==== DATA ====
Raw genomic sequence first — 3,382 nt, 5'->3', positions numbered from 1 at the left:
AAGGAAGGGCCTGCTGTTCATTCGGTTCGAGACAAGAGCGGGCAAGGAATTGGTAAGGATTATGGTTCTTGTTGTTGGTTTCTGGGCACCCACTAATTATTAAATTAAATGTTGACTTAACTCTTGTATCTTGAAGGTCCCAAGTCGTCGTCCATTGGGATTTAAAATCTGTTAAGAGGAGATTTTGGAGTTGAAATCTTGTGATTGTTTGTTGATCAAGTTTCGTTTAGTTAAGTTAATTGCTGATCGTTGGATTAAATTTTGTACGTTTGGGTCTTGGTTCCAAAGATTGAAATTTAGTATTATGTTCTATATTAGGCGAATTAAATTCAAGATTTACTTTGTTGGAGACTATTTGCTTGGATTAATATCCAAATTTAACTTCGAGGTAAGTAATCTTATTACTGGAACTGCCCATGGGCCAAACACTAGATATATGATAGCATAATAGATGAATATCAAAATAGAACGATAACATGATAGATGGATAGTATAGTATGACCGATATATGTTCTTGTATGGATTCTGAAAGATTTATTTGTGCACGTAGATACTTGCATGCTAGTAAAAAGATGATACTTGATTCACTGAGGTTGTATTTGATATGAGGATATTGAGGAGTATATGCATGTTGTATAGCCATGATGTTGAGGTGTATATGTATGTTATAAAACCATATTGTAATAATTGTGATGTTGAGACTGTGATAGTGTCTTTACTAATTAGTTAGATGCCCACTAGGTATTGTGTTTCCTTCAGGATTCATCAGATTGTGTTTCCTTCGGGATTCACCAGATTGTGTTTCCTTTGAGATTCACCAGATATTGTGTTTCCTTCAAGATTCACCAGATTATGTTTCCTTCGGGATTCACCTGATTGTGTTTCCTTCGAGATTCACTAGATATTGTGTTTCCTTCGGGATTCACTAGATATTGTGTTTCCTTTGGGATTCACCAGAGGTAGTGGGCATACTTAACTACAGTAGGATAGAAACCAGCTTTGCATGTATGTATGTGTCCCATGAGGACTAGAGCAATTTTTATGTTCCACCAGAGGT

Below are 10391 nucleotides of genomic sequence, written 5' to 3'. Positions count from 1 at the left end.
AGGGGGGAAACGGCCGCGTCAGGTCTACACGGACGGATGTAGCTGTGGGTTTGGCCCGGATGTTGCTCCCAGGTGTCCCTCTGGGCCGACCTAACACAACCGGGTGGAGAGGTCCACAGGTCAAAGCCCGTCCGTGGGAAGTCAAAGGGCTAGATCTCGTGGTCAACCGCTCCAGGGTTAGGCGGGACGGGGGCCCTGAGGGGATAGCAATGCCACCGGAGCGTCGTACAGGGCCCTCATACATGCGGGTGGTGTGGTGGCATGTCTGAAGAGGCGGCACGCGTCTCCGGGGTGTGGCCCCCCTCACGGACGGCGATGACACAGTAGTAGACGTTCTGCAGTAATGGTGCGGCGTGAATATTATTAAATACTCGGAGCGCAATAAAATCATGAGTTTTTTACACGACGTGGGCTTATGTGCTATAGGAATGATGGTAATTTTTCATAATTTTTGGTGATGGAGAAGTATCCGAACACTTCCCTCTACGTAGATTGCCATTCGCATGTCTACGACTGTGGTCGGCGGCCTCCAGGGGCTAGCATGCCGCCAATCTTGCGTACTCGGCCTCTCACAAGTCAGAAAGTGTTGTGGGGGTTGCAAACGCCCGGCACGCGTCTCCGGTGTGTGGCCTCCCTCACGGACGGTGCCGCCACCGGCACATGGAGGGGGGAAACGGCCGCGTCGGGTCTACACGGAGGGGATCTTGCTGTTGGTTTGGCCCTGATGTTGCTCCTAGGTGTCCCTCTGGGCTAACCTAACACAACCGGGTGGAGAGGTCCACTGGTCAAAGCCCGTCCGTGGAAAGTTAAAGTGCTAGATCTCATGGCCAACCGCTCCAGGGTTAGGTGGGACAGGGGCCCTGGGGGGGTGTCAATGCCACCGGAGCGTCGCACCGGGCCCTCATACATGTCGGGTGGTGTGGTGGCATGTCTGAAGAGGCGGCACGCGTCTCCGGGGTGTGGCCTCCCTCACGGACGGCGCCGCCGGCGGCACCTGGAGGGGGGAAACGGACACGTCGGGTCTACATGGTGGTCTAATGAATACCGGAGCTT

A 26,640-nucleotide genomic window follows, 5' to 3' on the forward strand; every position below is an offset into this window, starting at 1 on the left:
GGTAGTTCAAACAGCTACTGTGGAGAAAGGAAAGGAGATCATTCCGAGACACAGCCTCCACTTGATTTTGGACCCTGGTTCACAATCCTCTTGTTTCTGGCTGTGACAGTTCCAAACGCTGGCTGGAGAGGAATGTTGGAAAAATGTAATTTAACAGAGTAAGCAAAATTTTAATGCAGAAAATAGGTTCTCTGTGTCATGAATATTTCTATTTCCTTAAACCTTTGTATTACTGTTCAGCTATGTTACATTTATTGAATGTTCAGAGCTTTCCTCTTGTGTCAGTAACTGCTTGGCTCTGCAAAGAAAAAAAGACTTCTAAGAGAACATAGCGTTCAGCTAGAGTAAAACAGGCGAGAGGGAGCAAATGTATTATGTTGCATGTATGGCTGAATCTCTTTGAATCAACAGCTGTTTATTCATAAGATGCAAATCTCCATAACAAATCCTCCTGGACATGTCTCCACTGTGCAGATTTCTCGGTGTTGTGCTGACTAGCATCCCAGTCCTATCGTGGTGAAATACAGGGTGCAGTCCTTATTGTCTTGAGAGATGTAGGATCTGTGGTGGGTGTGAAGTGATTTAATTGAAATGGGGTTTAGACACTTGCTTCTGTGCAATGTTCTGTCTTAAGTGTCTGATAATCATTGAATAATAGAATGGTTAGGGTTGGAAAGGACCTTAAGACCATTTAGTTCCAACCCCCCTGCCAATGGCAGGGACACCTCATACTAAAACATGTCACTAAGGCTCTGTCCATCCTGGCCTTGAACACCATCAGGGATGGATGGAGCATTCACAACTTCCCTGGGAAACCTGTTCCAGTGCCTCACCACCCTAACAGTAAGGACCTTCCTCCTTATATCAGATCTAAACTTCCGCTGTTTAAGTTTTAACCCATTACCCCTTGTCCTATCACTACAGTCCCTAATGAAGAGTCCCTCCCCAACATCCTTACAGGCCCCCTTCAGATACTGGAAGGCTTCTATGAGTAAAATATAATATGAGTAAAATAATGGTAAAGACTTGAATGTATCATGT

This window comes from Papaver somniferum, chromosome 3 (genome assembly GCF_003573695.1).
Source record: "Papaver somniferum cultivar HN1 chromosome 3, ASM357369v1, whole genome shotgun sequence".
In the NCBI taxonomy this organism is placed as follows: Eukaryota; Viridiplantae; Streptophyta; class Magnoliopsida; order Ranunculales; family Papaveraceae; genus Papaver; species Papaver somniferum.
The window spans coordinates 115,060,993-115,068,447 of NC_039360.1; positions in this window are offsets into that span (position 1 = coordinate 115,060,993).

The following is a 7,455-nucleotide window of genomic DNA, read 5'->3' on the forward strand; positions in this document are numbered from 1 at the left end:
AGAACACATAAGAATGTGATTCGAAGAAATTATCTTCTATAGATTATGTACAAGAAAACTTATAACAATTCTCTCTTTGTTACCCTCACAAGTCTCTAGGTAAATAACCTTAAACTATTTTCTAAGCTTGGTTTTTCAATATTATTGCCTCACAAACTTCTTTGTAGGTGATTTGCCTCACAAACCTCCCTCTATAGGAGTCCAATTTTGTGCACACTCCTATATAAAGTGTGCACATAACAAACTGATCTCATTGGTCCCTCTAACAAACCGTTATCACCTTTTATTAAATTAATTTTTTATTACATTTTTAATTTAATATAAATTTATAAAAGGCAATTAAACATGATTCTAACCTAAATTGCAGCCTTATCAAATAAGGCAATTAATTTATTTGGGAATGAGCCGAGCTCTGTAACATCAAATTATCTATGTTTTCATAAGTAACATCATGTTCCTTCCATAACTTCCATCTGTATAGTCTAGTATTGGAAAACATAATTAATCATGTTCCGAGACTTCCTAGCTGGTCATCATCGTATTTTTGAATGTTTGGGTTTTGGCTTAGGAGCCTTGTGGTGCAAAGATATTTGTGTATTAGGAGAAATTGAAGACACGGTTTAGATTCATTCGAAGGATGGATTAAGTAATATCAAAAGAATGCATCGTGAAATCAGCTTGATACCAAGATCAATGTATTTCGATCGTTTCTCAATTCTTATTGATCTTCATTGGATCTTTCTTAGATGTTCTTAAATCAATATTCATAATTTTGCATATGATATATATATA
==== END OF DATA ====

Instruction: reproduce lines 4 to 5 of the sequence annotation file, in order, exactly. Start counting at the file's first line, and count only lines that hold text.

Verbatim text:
AGGGGGGAAACGGCCGCGTCAGGTCTACACGGACGGATGTAGCTGTGGGTTTGGCCCGGATGTTGCTCCCAGGTGTCCCTCTGGGCCGACCTAACACAACCGGGTGGAGAGGTCCACAGGTCAAAGCCCGTCCGTGGGAAGTCAAAGGGCTAGATCTCGTGGTCAACCGCTCCAGGGTTAGGCGGGACGGGGGCCCTGAGGGGATAGCAATGCCACCGGAGCGTCGTACAGGGCCCTCATACATGCGGGTGGTGTGGTGGCATGTCTGAAGAGGCGGCACGCGTCTCCGGGGTGTGGCCCCCCTCACGGACGGCGATGACACAGTAGTAGACGTTCTGCAGTAATGGTGCGGCGTGAATATTATTAAATACTCGGAGCGCAATAAAATCATGAGTTTTTTACACGACGTGGGCTTATGTGCTATAGGAATGATGGTAATTTTTCATAATTTTTGGTGATGGAGAAGTATCCGAACACTTCCCTCTACGTAGATTGCCATTCGCATGTCTACGACTGTGGTCGGCGGCCTCCAGGGGCTAGCATGCCGCCAATCTTGCGTACTCGGCCTCTCACAAGTCAGAAAGTGTTGTGGGGGTTGCAAACGCCCGGCACGCGTCTCCGGTGTGTGGCCTCCCTCACGGACGGTGCCGCCACCGGCACATGGAGGGGGGAAACGGCCGCGTCGGGTCTACACGGAGGGGATCTTGCTGTTGGTTTGGCCCTGATGTTGCTCCTAGGTGTCCCTCTGGGCTAACCTAACACAACCGGGTGGAGAGGTCCACTGGTCAAAGCCCGTCCGTGGAAAGTTAAAGTGCTAGATCTCATGGCCAACCGCTCCAGGGTTAGGTGGGACAGGGGCCCTGGGGGGGTGTCAATGCCACCGGAGCGTCGCACCGGGCCCTCATACATGTCGGGTGGTGTGGTGGCATGTCTGAAGAGGCGGCACGCGTCTCCGGGGTGTGGCCTCCCTCACGGACGGCGCCGCCGGCGGCACCTGGAGGGGGGAAACGGACACGTCGGGTCTACATGGTGGTCTAATGAATACCGGAGCTT

A 26,640-nucleotide genomic window follows, 5' to 3' on the forward strand; every position below is an offset into this window, starting at 1 on the left: